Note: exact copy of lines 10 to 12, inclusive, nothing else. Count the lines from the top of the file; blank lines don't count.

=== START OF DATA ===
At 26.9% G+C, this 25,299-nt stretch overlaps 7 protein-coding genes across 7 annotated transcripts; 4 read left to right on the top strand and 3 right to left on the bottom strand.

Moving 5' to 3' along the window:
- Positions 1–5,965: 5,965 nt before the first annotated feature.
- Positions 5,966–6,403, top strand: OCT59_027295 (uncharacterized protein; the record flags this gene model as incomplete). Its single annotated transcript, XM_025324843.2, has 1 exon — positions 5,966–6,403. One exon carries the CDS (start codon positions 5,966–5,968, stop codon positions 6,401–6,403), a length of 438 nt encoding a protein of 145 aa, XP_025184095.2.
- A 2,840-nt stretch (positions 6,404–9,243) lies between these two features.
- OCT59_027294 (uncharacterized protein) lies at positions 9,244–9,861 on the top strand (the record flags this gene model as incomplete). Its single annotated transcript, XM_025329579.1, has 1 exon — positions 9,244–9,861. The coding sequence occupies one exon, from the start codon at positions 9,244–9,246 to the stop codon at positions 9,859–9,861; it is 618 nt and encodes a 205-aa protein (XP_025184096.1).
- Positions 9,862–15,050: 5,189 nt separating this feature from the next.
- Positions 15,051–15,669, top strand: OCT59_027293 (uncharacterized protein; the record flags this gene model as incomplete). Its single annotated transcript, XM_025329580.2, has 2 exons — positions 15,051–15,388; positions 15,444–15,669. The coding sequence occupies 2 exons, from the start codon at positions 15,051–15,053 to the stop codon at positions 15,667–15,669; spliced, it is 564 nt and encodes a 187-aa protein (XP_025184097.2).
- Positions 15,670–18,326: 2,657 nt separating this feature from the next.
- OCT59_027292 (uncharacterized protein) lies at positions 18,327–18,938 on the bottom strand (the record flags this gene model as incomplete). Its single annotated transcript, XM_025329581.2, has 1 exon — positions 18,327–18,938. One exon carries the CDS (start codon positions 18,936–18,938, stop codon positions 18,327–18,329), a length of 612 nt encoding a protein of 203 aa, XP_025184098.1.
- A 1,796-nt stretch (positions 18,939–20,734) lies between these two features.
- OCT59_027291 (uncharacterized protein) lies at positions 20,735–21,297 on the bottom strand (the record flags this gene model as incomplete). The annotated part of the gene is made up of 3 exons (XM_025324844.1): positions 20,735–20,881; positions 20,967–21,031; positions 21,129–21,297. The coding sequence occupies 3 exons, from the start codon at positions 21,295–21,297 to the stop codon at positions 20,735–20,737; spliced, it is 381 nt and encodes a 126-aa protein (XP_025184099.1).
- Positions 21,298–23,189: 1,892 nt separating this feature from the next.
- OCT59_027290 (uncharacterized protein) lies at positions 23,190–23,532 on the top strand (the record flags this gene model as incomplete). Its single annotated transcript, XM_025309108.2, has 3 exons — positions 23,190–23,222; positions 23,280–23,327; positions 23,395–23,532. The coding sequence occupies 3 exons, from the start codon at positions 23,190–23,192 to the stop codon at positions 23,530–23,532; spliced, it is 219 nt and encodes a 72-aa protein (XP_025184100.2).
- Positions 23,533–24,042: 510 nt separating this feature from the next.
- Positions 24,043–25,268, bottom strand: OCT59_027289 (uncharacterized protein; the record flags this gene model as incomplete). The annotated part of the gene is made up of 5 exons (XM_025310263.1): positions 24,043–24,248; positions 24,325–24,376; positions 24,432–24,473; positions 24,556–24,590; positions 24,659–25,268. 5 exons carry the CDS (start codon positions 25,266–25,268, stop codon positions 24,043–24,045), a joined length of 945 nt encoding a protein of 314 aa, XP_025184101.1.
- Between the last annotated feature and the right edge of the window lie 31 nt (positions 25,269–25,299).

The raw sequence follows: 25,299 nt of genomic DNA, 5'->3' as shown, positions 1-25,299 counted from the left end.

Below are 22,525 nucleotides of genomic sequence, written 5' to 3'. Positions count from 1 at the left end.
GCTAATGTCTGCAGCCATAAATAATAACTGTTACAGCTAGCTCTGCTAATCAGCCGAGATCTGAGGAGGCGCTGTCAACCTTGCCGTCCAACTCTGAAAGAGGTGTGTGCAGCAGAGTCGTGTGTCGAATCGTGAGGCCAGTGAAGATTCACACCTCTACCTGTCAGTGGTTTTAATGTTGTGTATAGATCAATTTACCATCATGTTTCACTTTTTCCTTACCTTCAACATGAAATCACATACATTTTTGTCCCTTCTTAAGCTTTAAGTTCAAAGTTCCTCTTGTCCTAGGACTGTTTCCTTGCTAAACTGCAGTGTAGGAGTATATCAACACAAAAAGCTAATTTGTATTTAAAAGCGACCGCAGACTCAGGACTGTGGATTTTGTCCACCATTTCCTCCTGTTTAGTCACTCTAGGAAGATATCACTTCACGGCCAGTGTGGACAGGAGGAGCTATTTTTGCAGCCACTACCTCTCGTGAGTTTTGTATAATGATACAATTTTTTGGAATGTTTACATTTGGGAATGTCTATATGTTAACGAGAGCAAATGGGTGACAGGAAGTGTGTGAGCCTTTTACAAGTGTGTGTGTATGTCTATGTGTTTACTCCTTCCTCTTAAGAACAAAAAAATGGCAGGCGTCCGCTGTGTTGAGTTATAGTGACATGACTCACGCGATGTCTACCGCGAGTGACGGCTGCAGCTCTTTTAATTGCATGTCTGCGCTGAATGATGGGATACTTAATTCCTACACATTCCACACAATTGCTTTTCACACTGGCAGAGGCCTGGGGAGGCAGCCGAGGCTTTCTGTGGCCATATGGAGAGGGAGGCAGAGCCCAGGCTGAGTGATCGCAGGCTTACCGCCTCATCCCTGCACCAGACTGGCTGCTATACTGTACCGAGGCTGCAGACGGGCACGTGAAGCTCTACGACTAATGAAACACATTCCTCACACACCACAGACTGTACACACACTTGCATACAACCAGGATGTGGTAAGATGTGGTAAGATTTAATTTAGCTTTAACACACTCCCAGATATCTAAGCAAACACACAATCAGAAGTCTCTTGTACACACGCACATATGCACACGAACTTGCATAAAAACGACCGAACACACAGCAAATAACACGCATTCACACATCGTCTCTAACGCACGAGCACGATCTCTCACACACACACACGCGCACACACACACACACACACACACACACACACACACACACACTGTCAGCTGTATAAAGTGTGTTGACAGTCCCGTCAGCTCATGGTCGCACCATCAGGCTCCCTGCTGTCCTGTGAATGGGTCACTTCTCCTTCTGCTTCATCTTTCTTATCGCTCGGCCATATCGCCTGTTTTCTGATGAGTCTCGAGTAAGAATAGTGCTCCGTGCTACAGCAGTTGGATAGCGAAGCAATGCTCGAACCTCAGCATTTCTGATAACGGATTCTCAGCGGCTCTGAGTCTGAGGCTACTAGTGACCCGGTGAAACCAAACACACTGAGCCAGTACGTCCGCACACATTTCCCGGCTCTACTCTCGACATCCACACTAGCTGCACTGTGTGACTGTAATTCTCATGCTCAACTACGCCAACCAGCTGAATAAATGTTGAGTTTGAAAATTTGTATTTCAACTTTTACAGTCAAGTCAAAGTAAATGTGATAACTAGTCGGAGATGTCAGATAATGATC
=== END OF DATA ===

- OCT59_027292 (uncharacterized protein) lies at positions 18,327–18,938 on the bottom strand (the record flags this gene model as incomplete). Its single annotated transcript, XM_025329581.2, has 1 exon — positions 18,327–18,938. One exon carries the CDS (start codon positions 18,936–18,938, stop codon positions 18,327–18,329), a length of 612 nt encoding a protein of 203 aa, XP_025184098.1.
- A 1,796-nt stretch (positions 18,939–20,734) lies between these two features.
- OCT59_027291 (uncharacterized protein) lies at positions 20,735–21,297 on the bottom strand (the record flags this gene model as incomplete). The annotated part of the gene is made up of 3 exons (XM_025324844.1): positions 20,735–20,881; positions 20,967–21,031; positions 21,129–21,297. The coding sequence occupies 3 exons, from the start codon at positions 21,295–21,297 to the stop codon at positions 20,735–20,737; spliced, it is 381 nt and encodes a 126-aa protein (XP_025184099.1).